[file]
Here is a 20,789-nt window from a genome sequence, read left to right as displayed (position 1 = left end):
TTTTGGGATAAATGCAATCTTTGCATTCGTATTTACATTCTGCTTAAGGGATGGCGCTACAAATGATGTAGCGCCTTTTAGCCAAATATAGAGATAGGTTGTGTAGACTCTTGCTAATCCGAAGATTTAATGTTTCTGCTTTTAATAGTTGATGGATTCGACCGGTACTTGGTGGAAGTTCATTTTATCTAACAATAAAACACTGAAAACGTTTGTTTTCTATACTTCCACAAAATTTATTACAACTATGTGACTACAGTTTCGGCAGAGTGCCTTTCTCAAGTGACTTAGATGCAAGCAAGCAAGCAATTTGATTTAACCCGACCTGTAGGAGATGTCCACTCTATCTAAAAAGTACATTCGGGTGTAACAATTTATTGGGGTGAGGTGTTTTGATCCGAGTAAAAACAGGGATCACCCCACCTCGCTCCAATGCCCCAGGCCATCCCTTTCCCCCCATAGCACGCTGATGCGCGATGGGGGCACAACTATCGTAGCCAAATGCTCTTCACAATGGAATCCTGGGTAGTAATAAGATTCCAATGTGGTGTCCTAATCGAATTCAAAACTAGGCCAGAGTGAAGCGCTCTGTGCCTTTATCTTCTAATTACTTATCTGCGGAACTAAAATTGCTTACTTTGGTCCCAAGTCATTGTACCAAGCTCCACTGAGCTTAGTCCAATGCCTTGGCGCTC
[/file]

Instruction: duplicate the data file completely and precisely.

Here is a 20,789-nt window from a genome sequence, read left to right as displayed (position 1 = left end):
TTTTGGGATAAATGCAATCTTTGCATTCGTATTTACATTCTGCTTAAGGGATGGCGCTACAAATGATGTAGCGCCTTTTAGCCAAATATAGAGATAGGTTGTGTAGACTCTTGCTAATCCGAAGATTTAATGTTTCTGCTTTTAATAGTTGATGGATTCGACCGGTACTTGGTGGAAGTTCATTTTATCTAACAATAAAACACTGAAAACGTTTGTTTTCTATACTTCCACAAAATTTATTACAACTATGTGACTACAGTTTCGGCAGAGTGCCTTTCTCAAGTGACTTAGATGCAAGCAAGCAAGCAATTTGATTTAACCCGACCTGTAGGAGATGTCCACTCTATCTAAAAAGTACATTCGGGTGTAACAATTTATTGGGGTGAGGTGTTTTGATCCGAGTAAAAACAGGGATCACCCCACCTCGCTCCAATGCCCCAGGCCATCCCTTTCCCCCCATAGCACGCTGATGCGCGATGGGGGCACAACTATCGTAGCCAAATGCTCTTCACAATGGAATCCTGGGTAGTAATAAGATTCCAATGTGGTGTCCTAATCGAATTCAAAACTAGGCCAGAGTGAAGCGCTCTGTGCCTTTATCTTCTAATTACTTATCTGCGGAACTAAAATTGCTTACTTTGGTCCCAAGTCATTGTACCAAGCTCCACTGAGCTTAGTCCAATGCCTTGGCGCTC